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The tides are changing in the world of recruitment, as the impact of AI and the post-pandemic workplace shifts continue to proliferate. The process of attracting workers, advertising jobs and adjusting workplaces is becoming increasingly complex as these forces change the way we have grown used to doing business. Here’s what you need to know.

Generative AI & The Job Hunt

As with every industry at the moment, recruitment is facing major disruption at the hands of AI. While some recruiters may lose jobs lost to the technology, most will find that their work is made much more efficient, precise and free of bias. The simplest way it will improve efficiency is by automating the repetitive tasks that recruiters must engage in, such as direct messaging potential workers, crafting job outlines and personalising the responses to applicants.[1]

Gen Z have never known a world without the Internet. As a result, their hobbies, careers, identities and language are being powerfully shaped by their relationship with the online world.

A Deloitte survey found that only 10% of Gen Zs opt to watch a TV show or a film in order to switch off or recharge. In comparison, 26% say that online gaming is their favourite way to pass the time. For the rest of the Gen Zs in the survey, their favourite forms of entertainment are listening to music (14%), browsing the Internet (12%) or scrolling through social media (11%).[1]

When talking about the online world, however, we are likely to mean something completely different in relation to Gen Z than we do in relation to their older counterparts.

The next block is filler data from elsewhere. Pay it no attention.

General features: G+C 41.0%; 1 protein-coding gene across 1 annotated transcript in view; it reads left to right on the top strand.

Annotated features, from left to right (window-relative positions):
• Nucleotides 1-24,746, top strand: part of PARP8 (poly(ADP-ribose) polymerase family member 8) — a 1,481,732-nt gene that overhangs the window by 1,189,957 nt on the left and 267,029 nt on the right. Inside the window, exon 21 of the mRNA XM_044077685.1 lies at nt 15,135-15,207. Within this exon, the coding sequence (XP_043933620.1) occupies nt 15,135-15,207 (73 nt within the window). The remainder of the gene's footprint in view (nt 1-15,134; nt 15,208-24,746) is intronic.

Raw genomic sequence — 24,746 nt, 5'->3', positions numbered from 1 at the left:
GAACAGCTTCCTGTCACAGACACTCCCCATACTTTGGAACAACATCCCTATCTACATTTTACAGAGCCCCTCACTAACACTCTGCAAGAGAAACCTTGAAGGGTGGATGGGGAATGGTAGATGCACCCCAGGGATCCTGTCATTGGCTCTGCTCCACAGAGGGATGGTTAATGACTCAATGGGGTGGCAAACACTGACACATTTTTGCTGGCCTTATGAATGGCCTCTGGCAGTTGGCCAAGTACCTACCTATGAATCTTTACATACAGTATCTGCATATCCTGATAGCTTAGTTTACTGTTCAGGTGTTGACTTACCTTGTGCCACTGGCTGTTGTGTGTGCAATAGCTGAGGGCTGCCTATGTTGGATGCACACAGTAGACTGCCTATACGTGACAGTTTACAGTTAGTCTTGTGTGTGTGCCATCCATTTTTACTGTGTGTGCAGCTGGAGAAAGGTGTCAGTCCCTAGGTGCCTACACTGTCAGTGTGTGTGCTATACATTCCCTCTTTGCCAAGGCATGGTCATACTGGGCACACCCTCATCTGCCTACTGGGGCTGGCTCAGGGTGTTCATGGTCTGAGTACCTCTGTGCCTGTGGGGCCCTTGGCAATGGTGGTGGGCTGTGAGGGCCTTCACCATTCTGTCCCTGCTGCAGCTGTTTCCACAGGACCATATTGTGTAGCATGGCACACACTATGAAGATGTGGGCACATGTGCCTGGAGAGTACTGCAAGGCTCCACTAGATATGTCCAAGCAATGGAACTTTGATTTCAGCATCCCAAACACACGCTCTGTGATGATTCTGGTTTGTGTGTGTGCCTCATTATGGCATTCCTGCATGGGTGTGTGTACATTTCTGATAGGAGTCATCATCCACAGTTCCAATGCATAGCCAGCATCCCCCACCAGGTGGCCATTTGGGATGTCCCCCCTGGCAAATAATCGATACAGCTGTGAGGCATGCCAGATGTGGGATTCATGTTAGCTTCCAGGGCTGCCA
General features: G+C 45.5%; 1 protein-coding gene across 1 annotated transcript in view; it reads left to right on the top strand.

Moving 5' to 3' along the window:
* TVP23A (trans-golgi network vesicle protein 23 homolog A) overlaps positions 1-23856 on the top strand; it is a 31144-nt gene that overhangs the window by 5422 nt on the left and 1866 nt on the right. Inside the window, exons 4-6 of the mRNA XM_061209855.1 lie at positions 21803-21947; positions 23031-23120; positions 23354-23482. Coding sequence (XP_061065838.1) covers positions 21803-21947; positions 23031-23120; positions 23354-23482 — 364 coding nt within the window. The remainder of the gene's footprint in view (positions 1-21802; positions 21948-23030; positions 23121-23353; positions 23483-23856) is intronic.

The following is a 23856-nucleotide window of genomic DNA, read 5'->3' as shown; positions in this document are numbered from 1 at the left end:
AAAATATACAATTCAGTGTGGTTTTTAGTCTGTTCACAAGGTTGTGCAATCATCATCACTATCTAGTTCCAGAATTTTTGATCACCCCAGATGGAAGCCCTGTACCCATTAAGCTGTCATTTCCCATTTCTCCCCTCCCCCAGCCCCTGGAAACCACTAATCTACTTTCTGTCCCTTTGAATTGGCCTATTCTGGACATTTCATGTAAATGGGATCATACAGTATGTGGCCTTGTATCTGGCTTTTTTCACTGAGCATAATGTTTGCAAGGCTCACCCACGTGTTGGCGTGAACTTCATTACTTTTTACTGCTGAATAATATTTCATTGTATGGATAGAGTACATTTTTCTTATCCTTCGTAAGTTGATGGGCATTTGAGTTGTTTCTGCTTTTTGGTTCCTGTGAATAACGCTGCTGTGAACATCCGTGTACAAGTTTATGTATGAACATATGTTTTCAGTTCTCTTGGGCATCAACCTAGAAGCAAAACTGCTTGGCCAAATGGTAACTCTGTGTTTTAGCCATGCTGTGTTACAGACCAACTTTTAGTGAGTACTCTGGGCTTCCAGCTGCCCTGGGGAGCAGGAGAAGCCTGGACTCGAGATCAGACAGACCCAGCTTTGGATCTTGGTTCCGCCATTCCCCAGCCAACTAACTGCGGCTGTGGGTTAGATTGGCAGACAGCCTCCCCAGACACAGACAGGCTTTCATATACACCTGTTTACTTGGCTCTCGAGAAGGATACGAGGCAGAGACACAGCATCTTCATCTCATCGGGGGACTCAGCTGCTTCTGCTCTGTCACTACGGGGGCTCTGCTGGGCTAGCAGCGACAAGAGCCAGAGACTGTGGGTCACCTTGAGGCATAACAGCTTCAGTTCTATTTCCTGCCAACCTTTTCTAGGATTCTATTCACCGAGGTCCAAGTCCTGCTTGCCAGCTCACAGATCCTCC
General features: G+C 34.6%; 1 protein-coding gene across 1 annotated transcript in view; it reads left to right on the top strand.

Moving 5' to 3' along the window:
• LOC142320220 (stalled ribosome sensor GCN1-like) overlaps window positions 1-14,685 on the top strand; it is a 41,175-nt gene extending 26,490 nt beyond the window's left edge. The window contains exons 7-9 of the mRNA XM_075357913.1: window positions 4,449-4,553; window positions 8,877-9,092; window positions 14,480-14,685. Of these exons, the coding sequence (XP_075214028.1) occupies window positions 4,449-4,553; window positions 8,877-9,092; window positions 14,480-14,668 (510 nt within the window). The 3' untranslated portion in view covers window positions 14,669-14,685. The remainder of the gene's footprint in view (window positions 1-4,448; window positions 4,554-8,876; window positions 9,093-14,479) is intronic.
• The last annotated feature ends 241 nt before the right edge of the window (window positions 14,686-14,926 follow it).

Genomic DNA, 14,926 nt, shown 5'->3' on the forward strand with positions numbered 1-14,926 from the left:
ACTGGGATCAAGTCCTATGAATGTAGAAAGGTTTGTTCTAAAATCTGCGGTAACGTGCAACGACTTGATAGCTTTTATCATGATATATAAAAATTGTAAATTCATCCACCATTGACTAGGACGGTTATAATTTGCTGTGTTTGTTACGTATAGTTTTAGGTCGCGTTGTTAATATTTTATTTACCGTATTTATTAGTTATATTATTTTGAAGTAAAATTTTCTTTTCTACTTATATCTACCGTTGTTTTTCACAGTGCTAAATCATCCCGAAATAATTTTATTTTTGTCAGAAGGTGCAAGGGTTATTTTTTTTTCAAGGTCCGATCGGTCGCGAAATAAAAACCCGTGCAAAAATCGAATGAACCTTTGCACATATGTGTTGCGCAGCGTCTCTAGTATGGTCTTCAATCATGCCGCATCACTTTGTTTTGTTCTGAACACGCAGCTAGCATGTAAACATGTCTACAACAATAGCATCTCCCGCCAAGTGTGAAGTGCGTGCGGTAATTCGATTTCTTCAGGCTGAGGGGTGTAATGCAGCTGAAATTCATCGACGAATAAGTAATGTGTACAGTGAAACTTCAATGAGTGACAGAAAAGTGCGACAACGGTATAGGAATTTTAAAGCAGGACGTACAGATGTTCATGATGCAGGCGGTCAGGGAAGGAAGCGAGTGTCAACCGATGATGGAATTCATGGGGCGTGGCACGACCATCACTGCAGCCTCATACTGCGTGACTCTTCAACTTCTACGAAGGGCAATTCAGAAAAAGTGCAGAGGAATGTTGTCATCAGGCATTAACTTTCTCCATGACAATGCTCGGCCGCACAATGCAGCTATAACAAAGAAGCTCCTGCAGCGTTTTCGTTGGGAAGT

Working from home raised a range of challenges, but as life continues getting back to normal post-Covid, it is the return to work that might pose the most difficulty. Clashes between the expectations of employees and employers are becoming more frequent, as are debates surrounding how work should function in the post-Covid world.

Here are 3 questions surrounding the nature of work that are now unavoidable in our post-Covid world.

Among the most significant and lasting changes created by COVID last year was the sudden shift to remote work. Return to offices this year have been varied, and where we will collectively end up in our work life in years to come is proving difficult to predict.

We have always known that the future of our work will look dramatically different from the present. What we did not know is that the global pandemic would pave much of the groundwork for this future’s arrival.

Recent decades have seen scores of offices embrace an open-plan format - as many as 70% of all workplaces. The rationale for doing away with doors and walls was clear: by bringing down the barriers that divided us, greater collaboration, communication and cohesion would result. In addition, a more flexible and fluid office layout would suit an increasingly mobile and transient workplace. Or so we thought.

While open-plan offices have certainly benefitted companies in that they've significantly reduced floor-space requirements and therefore costs, the data is becoming increasingly clear: open-plan offices aren’t really working.

Consider the evidence: